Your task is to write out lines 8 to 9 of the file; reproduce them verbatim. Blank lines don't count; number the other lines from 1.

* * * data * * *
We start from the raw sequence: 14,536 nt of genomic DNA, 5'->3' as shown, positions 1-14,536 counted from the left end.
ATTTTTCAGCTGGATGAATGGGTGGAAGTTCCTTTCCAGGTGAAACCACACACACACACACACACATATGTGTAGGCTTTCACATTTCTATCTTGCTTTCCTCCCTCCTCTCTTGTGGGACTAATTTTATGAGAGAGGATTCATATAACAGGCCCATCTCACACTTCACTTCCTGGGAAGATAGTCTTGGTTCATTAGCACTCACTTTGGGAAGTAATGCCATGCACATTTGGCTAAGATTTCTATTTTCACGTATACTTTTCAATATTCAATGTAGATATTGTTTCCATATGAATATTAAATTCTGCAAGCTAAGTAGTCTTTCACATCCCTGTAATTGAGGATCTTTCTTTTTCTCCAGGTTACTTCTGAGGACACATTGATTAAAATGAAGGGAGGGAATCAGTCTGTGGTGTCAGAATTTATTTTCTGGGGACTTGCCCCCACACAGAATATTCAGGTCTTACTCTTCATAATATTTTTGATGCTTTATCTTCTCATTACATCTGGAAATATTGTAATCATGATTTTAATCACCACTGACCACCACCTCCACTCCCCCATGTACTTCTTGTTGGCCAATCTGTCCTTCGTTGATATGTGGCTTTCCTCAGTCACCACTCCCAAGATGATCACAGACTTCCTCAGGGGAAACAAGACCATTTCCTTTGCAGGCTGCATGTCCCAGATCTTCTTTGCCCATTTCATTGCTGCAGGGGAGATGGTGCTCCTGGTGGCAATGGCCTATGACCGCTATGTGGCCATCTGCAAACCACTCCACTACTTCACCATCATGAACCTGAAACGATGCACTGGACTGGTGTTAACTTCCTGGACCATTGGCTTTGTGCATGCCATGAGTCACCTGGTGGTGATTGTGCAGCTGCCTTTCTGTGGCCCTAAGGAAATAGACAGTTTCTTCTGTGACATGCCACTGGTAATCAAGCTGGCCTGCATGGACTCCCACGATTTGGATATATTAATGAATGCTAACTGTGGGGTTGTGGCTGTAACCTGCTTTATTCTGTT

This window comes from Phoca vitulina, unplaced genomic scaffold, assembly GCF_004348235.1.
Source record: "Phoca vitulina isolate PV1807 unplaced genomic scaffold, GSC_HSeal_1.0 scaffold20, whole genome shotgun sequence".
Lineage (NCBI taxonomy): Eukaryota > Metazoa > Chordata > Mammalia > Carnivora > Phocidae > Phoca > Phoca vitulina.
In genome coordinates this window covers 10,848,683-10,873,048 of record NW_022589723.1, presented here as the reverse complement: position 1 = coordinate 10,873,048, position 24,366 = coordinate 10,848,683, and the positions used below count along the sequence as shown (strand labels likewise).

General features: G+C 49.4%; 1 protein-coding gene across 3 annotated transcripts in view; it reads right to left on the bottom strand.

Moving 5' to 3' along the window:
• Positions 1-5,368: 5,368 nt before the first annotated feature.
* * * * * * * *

Moving 5' to 3' along the window:
• Positions 1-5,368: 5,368 nt before the first annotated feature.